Taiwan’s financial regulator gave conditional approval on Thursday to AIG’s $2.2 billion sale of its Nan Shan Life insurance unit, bringing closer to an end an almost two year long sale saga.
The U.S. insurer, looking to pay back the government for a bailout, has not been able to seal the deal due largely to tight scrutiny from a regulator sensitive to the fate of Nan Shan policy holders, who account for about one-sixth of Taiwan’s 23 million population.
An earlier deal was rejected last year, forcing AIG to put the unit back on sale. It had made clear that it would not seek another buyer if the second attempt fell through.
The Financial Supervisory Commission said the buyer group, Ruen Chen Investment Holding, must put T$6 billion ($208 million) into a custody account, and will not be allowed to borrow money or develop real estate with Nan Shan without FSC approval.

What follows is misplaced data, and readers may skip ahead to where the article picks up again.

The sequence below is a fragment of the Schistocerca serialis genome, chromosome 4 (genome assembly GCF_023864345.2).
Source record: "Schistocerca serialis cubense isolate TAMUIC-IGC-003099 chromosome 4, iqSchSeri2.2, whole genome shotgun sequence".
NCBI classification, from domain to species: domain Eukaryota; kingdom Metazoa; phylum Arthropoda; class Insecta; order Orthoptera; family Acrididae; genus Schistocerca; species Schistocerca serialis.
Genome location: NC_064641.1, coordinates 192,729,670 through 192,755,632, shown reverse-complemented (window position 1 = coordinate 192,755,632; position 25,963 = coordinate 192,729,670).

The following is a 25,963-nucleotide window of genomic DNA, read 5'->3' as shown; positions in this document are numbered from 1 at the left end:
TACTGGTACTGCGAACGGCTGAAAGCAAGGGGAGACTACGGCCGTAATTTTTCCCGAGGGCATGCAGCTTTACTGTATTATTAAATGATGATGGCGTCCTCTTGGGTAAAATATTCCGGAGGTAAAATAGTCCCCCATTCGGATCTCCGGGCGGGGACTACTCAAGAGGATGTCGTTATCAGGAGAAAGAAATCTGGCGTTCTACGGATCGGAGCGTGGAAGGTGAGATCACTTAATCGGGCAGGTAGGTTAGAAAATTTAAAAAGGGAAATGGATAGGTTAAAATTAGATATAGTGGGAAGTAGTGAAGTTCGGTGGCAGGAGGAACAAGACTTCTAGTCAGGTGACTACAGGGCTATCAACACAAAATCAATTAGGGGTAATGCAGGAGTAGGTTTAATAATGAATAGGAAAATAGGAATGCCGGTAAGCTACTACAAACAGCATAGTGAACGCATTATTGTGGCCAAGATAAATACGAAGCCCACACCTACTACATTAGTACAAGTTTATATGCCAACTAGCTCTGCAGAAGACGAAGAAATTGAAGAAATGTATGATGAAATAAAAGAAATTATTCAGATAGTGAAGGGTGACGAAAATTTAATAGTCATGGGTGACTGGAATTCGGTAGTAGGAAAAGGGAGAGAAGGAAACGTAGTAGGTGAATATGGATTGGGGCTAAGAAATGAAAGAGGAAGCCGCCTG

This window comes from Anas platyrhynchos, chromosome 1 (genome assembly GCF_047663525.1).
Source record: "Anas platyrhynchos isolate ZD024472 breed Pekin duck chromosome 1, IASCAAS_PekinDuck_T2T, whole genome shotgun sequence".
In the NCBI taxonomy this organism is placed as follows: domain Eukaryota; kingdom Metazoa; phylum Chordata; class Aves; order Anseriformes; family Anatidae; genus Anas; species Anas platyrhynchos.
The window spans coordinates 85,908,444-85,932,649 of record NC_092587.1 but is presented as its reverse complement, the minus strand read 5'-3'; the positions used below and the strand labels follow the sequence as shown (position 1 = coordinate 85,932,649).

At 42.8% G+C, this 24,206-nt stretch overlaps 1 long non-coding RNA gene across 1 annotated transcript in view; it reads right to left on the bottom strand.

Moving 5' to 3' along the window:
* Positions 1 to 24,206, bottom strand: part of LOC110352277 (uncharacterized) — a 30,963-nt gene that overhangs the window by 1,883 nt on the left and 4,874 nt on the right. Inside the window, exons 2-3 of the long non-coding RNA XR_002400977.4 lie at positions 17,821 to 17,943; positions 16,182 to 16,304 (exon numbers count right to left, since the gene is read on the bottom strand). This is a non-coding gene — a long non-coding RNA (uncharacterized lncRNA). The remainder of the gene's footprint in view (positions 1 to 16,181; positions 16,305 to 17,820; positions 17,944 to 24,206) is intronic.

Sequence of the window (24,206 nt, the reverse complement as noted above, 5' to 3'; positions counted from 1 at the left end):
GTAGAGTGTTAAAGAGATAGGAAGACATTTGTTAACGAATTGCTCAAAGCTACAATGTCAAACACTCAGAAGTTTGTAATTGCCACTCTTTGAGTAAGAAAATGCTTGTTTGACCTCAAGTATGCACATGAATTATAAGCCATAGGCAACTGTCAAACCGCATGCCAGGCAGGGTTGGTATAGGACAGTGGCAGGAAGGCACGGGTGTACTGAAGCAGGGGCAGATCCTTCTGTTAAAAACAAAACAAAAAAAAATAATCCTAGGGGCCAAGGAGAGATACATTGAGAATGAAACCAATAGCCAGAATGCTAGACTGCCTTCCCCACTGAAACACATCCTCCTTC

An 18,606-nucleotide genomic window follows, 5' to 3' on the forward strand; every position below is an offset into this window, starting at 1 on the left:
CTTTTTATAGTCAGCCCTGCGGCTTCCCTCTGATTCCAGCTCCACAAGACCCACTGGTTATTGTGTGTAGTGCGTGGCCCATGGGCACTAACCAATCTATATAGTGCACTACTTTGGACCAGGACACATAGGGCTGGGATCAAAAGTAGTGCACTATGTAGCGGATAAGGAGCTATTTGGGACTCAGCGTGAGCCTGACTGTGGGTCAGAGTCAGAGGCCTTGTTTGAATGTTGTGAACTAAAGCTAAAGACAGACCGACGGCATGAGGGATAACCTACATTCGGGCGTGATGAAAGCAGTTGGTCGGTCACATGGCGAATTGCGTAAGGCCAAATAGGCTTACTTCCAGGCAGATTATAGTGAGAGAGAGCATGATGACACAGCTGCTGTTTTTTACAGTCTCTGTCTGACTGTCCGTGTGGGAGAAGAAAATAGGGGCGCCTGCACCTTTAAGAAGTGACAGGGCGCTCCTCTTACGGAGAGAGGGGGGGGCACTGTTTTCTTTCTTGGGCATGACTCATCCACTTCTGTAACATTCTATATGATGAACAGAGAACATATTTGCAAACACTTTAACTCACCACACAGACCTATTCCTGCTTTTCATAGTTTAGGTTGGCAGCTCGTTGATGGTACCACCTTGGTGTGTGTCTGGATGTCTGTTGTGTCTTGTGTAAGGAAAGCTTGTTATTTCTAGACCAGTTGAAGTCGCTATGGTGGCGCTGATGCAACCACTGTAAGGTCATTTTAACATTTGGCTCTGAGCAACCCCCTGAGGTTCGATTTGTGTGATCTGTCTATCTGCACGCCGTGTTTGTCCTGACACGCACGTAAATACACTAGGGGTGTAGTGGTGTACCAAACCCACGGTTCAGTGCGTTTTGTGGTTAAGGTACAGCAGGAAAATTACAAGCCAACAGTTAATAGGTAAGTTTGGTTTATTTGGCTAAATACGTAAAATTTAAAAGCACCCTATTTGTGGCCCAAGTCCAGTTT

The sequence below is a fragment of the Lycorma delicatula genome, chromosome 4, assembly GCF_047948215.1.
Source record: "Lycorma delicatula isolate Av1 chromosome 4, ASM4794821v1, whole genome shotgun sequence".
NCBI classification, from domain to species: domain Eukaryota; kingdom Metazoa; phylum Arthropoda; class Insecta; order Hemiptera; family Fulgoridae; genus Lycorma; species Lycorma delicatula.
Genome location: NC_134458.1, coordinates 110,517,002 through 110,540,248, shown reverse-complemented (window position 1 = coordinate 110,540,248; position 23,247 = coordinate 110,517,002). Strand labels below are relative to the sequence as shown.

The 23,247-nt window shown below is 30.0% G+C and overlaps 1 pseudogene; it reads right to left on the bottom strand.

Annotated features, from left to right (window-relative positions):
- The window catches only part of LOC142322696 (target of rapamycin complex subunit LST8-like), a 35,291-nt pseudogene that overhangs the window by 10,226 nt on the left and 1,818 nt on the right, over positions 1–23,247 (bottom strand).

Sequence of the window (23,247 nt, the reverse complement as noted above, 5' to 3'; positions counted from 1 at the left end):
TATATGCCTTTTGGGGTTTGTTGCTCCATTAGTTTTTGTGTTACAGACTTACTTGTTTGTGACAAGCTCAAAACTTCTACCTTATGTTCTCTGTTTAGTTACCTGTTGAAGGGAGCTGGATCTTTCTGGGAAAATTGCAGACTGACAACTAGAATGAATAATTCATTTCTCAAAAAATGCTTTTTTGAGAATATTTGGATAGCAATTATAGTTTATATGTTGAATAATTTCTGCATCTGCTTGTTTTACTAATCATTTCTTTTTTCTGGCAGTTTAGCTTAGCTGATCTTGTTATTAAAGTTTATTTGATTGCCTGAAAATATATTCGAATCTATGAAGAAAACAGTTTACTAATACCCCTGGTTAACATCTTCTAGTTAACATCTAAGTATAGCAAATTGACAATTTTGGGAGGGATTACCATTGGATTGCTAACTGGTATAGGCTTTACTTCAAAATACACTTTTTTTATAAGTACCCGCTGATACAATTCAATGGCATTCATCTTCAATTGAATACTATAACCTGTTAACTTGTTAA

“We have decided to ask Ruen Chen to meet all of the conditions 60 days after they receive our request,” the regulator said in a statement, adding that the deal will take effect after it has checked whether the conditions have been met.
Ruen Chen Chairman C. T. Cheng told Reuters he is in Shanghai and could not comment immediately as he has not seen the paperwork.
“This is very good. It finally came to an end,” said an analyst at a U.S.-based brokerage. “The conditions the FSC has set this time indicate that the FSC wants Ruen Chen to run Nan Shan like a real insurance firm instead of one that’s also heavily involved in real estate investments.”
The buyer group Ruen Chen is made up of shoe maker Pou Chen, retailer Ruentex and its property affiliate Ruentex Development.
(Additional reporting and writing by Faith Hung; editing by Jonathan Standing)